The antitrust theories are weak, but the effects can be chilling on corporate collaboration for climate action. The Glasgow Financial Alliance for Net Zero, or GFANZ, launched with fanfare at COP26 by Brookfield Asset Management’s Mark Carney and Bloomberg’s Michael Bloomberg, aimed to align banks, asset managers and financial institutions with a combined $130 trillion in assets under management with the goal of keeping global warming below 1.5 degrees Celsius. Two years later, as COP28 gets underway in Dubai, many of those financial institutions have dropped out, gone quiet and otherwise gotten cold feet. Behind the chill: a coordinated attack by Republican politicians in the US on efforts to fight climate change. In recent letters and subpoenas, the Republican-led House Judiciary Committee charged that financial industry alliances like GFANZ “appear to facilitate collusion that may violate U.S. antitrust law,” and represent “ESG cartels” (see, “With subpoenas, Rep. Jim Jordan seeks to chill shareholder action on climate”). The antitrust claims have little legal basis and “should be evaluated in the context of the deep anti-climate interests of the campaign’s funders,” argue Cynthia Hanawalt of the Sabin Center for Climate Change Law and Denise Hearn of the Columbia Center on Sustainable Investment. Their guest post on ImpactAlpha breaks down the legal issues.
Dealflow: Pay for Performance
Investors earn a return on a ‘forest resilience bond’ in California. Nonprofit Blue Forest partnered with World Resources Institute, the US Forest Service, and the National Forest Foundation five years ago to pilot a financing mechanism for proven techniques to protect forests from devastating wildfires and other climate risks. The “forest resilience bond” raised $4 million from investors to restore and protect 15,000 acres in the Yuba watershed in the Tahoe National Forest. Blue Forest says the intervention, completed more than five years ahead of schedule, provided an “adequate” return to investors “in line with expectations.” Investors were repaid by the Yuba Water Agency, the US Forest Service, and California’s Climate Investment Program. The project “exemplifies how investments in nature can successfully accelerate solutions, benefit public lands and return capital,” Blue Forest said in a statement.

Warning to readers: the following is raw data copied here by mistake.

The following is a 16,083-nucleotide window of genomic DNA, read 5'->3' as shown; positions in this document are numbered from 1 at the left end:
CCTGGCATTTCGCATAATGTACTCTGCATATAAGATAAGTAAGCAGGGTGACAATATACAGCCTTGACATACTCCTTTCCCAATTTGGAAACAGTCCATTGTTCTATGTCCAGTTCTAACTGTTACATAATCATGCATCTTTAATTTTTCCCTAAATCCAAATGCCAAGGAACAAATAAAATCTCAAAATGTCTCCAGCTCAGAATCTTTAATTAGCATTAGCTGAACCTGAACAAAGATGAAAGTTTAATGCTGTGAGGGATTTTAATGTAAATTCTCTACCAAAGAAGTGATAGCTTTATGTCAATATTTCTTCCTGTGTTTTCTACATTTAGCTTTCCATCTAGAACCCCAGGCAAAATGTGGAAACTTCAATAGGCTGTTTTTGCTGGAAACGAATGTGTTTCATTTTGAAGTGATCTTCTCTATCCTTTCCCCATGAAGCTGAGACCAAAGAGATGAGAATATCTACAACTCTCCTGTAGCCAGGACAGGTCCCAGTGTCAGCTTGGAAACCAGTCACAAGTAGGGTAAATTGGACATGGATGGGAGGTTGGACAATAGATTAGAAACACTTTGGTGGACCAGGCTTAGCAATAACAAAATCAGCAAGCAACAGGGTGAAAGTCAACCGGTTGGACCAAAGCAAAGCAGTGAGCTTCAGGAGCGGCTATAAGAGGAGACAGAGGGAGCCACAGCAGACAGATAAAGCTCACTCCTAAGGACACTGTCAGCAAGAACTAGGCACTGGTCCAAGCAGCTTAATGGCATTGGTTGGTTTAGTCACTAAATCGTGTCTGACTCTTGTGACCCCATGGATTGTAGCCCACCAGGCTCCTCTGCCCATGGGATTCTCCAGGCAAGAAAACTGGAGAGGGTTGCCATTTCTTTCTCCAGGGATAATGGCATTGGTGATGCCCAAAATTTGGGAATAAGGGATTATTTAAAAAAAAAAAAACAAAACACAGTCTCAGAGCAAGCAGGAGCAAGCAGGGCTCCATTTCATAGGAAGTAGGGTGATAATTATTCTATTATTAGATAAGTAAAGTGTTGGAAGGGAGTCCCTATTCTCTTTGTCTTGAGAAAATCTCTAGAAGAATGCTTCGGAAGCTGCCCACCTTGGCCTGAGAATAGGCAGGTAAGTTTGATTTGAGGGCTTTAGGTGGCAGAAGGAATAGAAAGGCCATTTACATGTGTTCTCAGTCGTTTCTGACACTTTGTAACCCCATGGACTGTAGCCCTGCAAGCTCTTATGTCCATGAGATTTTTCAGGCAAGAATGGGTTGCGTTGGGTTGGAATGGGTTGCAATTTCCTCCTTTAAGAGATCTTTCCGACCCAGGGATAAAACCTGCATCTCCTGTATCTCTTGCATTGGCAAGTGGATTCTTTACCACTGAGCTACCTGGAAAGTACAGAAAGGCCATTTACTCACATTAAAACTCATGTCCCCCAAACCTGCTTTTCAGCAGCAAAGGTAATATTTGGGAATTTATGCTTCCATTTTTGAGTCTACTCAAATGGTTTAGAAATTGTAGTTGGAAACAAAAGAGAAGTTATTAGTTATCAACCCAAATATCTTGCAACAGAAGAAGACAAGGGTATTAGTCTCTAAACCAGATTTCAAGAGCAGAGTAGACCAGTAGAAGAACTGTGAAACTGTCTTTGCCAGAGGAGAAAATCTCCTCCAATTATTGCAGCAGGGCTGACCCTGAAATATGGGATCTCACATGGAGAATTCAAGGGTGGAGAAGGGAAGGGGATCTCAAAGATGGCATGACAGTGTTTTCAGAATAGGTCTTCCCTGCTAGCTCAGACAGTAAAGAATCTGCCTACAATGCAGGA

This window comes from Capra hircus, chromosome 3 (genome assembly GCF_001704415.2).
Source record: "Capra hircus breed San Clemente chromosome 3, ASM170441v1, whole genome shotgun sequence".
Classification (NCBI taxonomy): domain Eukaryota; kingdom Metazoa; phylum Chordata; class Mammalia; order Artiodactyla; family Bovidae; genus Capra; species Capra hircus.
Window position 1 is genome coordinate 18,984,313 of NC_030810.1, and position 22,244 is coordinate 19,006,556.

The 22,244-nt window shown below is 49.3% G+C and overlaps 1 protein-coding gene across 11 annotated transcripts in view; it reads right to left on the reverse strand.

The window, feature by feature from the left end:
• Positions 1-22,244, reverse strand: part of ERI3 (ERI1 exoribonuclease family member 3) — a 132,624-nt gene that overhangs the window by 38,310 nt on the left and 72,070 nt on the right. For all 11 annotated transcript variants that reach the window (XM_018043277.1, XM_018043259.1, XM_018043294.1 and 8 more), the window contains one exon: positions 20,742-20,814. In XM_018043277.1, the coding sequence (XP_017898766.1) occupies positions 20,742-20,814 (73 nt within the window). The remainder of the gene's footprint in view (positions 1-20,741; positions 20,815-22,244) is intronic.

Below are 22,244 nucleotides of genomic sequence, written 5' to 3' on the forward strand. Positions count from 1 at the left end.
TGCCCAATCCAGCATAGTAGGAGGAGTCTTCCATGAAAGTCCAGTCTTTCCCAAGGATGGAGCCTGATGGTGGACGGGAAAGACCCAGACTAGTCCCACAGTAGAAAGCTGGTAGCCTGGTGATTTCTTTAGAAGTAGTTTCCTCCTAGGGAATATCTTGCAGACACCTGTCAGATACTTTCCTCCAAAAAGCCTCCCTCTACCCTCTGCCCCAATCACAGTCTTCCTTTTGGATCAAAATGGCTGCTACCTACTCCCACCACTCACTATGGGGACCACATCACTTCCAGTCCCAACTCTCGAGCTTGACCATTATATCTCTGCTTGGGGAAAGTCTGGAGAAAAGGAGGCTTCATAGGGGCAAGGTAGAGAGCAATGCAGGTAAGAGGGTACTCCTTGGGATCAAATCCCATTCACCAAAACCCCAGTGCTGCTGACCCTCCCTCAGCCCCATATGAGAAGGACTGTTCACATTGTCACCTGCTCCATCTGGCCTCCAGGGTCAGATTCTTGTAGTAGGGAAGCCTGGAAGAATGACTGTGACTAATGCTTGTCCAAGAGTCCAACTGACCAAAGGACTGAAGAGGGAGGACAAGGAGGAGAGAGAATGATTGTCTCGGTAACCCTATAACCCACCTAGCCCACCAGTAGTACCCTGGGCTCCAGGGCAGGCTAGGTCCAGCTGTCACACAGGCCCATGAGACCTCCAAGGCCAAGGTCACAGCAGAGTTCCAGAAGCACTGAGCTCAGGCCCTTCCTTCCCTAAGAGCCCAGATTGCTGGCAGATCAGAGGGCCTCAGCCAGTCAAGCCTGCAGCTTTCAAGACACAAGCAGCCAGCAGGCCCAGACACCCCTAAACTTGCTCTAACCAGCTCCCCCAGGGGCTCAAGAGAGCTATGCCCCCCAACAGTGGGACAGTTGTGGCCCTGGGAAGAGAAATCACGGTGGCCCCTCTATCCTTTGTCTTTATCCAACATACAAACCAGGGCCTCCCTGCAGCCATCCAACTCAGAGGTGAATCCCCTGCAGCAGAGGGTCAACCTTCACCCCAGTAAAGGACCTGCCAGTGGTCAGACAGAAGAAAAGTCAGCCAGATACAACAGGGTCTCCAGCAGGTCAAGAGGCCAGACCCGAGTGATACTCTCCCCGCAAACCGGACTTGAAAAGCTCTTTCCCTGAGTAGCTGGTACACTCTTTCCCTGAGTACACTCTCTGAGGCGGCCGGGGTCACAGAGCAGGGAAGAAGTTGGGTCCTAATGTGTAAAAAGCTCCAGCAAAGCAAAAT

Impact Voices: Emerging Fund Managers
Funds of funds provide more than capital for local investors in small and growing businesses. Impact funds that invest in other aligned funds are common in private equity and microfinance. Funds of funds are now emerging in the global small business finance sector as a means of mobilizing the roughly $5 trillion a year needed by small and growing businesses, writes Susan de Witt of the Collaborative for Frontier Finance, which hosted annual gathering of small business-focused fund managers and investors last week in Cape Town. Funds of funds like the Dutch Good Growth Fund, Mastercard Foundation’s Africa Growth Fund and Kuramo Capital are proving to be a critical early supply of capital for fund managers in Africa and the Middle East, according to a new survey from CFF. “All employ a range of strategies to evaluate local fund managers’ risk,” such as creative risk assessments, anchor capital and back-office services, de Witt says. Such support, she adds, is “helping fund managers transition from raising from angel and high-net worth investors, family offices and foundations to institutional investors.”
Agents of Impact: Follow the Talent
Cornelius Lee, ex- of Promise54, joins Equitable Facilities Fund as vice president of talent… Overdeck Family Foundation appoints Katelyn Fletcher, ex- of the Brookings Institution, as portfolio associate… Impact Capital Managers seeks a talent and diversity director in New York… Also in New York, Blue Meridian Partners seeks two directors… Pollination has an opening for a nature and agriculture executive director in Washington, DC.